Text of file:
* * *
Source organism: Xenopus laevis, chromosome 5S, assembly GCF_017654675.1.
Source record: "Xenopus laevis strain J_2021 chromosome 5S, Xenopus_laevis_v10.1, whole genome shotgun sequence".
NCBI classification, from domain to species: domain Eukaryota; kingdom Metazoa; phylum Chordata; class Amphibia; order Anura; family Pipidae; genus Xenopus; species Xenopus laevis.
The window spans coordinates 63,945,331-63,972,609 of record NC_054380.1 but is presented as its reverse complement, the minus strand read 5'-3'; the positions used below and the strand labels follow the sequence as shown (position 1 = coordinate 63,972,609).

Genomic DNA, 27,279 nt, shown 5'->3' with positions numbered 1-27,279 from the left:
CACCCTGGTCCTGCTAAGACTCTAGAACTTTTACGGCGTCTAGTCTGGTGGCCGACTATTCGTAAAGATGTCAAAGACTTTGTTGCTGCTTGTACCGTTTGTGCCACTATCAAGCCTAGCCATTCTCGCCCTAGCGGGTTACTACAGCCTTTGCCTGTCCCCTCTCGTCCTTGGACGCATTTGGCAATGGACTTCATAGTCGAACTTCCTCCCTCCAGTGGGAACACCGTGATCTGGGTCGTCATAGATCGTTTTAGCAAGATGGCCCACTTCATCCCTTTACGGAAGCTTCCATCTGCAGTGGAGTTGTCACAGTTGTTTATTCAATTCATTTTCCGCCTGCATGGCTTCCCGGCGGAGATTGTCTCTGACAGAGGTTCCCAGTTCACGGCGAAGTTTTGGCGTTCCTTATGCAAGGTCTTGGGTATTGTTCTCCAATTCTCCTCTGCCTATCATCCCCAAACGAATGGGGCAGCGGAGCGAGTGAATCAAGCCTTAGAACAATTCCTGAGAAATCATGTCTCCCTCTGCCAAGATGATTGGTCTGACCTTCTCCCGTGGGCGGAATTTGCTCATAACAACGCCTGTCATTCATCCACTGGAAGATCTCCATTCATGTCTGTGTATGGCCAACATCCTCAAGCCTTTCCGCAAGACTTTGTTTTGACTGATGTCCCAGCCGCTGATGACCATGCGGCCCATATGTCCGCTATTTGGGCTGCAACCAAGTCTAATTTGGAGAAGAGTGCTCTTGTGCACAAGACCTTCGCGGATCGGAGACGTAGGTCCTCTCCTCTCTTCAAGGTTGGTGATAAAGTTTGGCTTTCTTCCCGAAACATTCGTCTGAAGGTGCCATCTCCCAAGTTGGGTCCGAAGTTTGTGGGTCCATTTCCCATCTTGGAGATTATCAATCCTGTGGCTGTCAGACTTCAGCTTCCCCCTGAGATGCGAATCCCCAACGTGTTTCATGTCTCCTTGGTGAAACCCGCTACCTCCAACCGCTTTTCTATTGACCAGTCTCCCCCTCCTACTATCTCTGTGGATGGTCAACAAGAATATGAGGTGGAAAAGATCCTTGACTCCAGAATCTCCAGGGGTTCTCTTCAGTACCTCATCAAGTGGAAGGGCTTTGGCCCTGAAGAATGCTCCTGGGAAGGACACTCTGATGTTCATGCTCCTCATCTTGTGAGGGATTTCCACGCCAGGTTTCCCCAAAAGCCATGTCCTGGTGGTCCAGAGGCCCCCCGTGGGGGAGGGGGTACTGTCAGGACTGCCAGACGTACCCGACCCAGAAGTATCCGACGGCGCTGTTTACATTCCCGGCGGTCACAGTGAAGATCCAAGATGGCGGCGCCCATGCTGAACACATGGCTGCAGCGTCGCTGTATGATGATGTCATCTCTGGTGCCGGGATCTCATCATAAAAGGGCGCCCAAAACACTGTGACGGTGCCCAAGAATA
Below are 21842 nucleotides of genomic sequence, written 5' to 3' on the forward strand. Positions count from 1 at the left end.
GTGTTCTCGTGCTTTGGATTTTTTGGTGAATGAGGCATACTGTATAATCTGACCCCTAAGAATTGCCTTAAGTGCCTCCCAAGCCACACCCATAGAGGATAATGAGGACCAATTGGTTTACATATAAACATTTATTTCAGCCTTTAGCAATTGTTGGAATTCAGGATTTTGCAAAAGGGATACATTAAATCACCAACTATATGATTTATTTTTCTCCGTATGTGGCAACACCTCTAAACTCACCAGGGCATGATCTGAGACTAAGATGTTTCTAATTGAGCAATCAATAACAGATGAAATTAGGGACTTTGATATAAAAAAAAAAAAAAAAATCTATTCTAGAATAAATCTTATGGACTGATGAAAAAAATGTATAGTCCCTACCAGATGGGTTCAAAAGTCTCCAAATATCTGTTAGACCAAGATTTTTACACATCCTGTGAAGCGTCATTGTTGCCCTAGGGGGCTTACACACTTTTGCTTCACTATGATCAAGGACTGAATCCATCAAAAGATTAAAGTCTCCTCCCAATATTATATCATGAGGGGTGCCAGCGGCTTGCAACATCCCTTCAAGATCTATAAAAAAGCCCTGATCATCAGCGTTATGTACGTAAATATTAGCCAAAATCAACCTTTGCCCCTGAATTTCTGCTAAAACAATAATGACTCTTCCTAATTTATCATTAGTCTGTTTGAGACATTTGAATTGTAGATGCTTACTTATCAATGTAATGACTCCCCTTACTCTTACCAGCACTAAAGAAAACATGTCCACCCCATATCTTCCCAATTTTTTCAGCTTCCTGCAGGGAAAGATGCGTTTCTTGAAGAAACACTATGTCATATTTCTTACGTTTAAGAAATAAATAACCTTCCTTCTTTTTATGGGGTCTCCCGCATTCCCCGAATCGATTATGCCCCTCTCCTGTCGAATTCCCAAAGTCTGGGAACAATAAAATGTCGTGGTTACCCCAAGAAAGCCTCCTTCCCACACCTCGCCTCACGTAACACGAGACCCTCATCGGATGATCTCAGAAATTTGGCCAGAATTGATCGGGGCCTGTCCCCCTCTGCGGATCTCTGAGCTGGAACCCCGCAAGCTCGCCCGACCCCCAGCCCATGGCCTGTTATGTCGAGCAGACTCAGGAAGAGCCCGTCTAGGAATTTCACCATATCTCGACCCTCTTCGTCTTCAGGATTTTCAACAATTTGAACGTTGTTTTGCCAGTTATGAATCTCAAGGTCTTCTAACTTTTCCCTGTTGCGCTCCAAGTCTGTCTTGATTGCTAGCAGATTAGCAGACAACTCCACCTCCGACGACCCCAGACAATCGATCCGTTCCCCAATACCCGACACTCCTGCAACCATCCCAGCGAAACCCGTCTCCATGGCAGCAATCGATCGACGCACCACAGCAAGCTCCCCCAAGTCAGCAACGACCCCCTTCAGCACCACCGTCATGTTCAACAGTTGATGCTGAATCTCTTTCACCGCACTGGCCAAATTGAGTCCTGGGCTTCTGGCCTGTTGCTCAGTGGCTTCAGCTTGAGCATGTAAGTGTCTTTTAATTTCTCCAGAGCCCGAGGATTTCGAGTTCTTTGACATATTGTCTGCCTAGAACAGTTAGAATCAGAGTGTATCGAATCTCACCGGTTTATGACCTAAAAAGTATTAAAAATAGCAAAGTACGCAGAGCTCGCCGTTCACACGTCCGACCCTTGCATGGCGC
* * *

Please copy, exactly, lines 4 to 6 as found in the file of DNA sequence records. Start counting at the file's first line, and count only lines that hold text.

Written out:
The window spans coordinates 63,945,331-63,972,609 of record NC_054380.1 but is presented as its reverse complement, the minus strand read 5'-3'; the positions used below and the strand labels follow the sequence as shown (position 1 = coordinate 63,972,609).

Genomic DNA, 27,279 nt, shown 5'->3' with positions numbered 1-27,279 from the left:
CACCCTGGTCCTGCTAAGACTCTAGAACTTTTACGGCGTCTAGTCTGGTGGCCGACTATTCGTAAAGATGTCAAAGACTTTGTTGCTGCTTGTACCGTTTGTGCCACTATCAAGCCTAGCCATTCTCGCCCTAGCGGGTTACTACAGCCTTTGCCTGTCCCCTCTCGTCCTTGGACGCATTTGGCAATGGACTTCATAGTCGAACTTCCTCCCTCCAGTGGGAACACCGTGATCTGGGTCGTCATAGATCGTTTTAGCAAGATGGCCCACTTCATCCCTTTACGGAAGCTTCCATCTGCAGTGGAGTTGTCACAGTTGTTTATTCAATTCATTTTCCGCCTGCATGGCTTCCCGGCGGAGATTGTCTCTGACAGAGGTTCCCAGTTCACGGCGAAGTTTTGGCGTTCCTTATGCAAGGTCTTGGGTATTGTTCTCCAATTCTCCTCTGCCTATCATCCCCAAACGAATGGGGCAGCGGAGCGAGTGAATCAAGCCTTAGAACAATTCCTGAGAAATCATGTCTCCCTCTGCCAAGATGATTGGTCTGACCTTCTCCCGTGGGCGGAATTTGCTCATAACAACGCCTGTCATTCATCCACTGGAAGATCTCCATTCATGTCTGTGTATGGCCAACATCCTCAAGCCTTTCCGCAAGACTTTGTTTTGACTGATGTCCCAGCCGCTGATGACCATGCGGCCCATATGTCCGCTATTTGGGCTGCAACCAAGTCTAATTTGGAGAAGAGTGCTCTTGTGCACAAGACCTTCGCGGATCGGAGACGTAGGTCCTCTCCTCTCTTCAAGGTTGGTGATAAAGTTTGGCTTTCTTCCCGAAACATTCGTCTGAAGGTGCCATCTCCCAAGTTGGGTCCGAAGTTTGTGGGTCCATTTCCCATCTTGGAGATTATCAATCCTGTGGCTGTCAGACTTCAGCTTCCCCCTGAGATGCGAATCCCCAACGTGTTTCATGTCTCCTTGGTGAAACCCGCTACCTCCAACCGCTTTTCTATTGACCAGTCTCCCCCTCCTACTATCTCTGTGGATGGTCAACAAGAATATGAGGTGGAAAAGATCCTTGACTCCAGAATCTCCAGGGGTTCTCTTCAGTACCTCATCAAGTGGAAGGGCTTTGGCCCTGAAGAATGCTCCTGGGAAGGACACTCTGATGTTCATGCTCCTCATCTTGTGAGGGATTTCCACGCCAGGTTTCCCCAAAAGCCATGTCCTGGTGGTCCAGAGGCCCCCCGTGGGGGAGGGGGTACTGTCAGGACTGCCAGACGTACCCGACCCAGAAGTATCCGACGGCGCTGTTTACATTCCCGGCGGTCACAGTGAAGATCCAAGATGGCGGCGCCCATGCTGAACACATGGCTGCAGCGTCGCTGTATGATGATGTCATCTCTGGTGCCGGGATCTCATCATAAAAGGGCGCCCAAAACACTGTGACGGTGCCCAAGAATA